Consumers can expect to pay up to 20p/doz more for their eggs in supermarkets in the coming months, as the shortage of eggs filters through to the shop shelf.
Speaking to the Daily Mail, NFU poultry board chairman Charles Bourns said he had heard of one store that had recently raised the price of 18 cage eggs from £1.25 to £1.58/doz.
"Increases in costs, particularly feed, means most free-range producers are losing money," he is quoted as saying. "They need an increase of 5p-6p/doz to be getting a fair price.
"In theory, that would reflect through to an increase of 12p-20p/doz in the shops."
Poultry World's own retail price data confirm that prices have increased in retailers, with large eggs up from £2.98/doz in December to £3.36p/doz in February, though there is still some heavy discounting going on. For example, Happy Eggs are available in Asda at just £2/doz for large or medium.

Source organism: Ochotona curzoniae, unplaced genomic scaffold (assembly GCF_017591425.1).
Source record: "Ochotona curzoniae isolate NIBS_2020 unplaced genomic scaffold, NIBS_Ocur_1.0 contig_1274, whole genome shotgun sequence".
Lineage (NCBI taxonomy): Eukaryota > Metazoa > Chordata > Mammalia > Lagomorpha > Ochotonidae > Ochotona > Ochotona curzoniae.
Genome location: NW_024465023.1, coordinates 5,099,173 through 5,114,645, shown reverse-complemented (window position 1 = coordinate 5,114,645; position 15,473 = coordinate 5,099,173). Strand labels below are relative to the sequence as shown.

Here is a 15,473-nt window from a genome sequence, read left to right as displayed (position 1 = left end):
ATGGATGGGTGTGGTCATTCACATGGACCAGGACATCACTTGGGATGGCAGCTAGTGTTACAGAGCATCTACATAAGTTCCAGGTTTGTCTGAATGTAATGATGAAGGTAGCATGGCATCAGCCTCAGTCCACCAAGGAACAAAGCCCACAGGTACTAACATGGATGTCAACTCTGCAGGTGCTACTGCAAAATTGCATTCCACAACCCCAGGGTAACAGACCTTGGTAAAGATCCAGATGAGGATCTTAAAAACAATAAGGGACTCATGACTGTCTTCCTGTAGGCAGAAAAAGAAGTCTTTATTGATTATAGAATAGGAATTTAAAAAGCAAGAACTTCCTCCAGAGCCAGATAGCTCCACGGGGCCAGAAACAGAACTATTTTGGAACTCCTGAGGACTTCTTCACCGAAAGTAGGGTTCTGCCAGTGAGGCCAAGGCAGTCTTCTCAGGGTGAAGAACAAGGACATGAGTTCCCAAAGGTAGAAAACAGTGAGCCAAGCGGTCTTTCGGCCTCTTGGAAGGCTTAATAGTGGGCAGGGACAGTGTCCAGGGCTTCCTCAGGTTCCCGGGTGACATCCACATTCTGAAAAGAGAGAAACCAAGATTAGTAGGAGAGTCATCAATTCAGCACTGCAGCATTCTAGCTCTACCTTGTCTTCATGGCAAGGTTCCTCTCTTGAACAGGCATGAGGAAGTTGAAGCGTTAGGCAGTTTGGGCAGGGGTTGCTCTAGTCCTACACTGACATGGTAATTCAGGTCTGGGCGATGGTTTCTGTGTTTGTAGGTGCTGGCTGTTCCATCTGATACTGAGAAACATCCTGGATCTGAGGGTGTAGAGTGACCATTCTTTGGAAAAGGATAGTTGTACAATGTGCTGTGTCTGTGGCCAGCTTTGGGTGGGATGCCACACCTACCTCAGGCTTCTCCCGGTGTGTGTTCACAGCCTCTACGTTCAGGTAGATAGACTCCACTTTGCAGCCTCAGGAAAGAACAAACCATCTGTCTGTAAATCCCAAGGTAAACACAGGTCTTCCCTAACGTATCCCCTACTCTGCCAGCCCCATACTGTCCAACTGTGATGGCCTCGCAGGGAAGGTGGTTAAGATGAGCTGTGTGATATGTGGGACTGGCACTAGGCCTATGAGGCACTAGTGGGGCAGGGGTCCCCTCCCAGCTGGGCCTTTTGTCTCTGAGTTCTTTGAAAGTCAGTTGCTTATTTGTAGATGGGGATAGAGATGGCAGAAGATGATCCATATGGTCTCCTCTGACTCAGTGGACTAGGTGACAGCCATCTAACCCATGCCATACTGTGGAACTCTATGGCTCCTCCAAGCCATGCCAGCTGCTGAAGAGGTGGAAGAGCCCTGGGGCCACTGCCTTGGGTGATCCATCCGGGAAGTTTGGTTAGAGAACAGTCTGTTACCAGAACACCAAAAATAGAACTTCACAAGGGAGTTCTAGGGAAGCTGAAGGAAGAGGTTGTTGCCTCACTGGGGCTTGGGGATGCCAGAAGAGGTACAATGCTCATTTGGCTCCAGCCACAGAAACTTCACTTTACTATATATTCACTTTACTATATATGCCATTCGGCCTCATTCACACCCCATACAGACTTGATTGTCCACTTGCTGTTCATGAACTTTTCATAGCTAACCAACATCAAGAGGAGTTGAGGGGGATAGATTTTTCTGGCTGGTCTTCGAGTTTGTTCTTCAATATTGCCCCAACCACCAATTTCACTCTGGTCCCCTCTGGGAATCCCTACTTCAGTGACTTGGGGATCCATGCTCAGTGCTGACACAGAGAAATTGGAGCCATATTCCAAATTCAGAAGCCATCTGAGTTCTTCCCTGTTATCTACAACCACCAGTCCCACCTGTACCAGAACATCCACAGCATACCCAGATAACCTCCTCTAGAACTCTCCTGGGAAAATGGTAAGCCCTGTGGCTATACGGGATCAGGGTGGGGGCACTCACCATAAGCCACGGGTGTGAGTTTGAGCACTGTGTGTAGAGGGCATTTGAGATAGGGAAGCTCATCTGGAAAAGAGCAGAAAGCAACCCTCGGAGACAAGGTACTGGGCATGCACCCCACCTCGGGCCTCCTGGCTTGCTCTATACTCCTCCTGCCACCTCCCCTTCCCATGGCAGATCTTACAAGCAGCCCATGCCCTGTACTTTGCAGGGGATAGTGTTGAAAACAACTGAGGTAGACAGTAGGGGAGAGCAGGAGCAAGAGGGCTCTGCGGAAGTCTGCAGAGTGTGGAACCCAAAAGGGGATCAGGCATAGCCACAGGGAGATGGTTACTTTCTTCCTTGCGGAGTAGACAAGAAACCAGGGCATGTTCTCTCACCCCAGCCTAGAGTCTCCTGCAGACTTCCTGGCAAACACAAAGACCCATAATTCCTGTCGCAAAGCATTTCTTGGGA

The Daily Mail cites the ban on conventional cages and the rising costs for free-range eggs for the firmer retail market.
The Scottish Egg Producer Retailers Association also point to the rapidly firming wholesale market, in its weekly market report, reflecting the lack of cage egg available.
"We have reports of processors paying £1/doz for free-range seconds and buying pallets of bargain price eggs in supermarkets - Asda in England have an offer of an 18 pack for £1.50," it says.
Continental egg prices are also climbing rapidly. French cake-makers are complaining of a national shortage of eggs and rocketing prices, following the introduction of the conventional cage ban on 1 January.
France is now suffering a shortfall of 21 million eggs a week, or 10% of overall production, the National Union of Egg Industries and Professionals said in a statement.
As a result, egg prices shot up 75% between October last year and February, with a potential knock-on effect on the cost of pastries and cakes.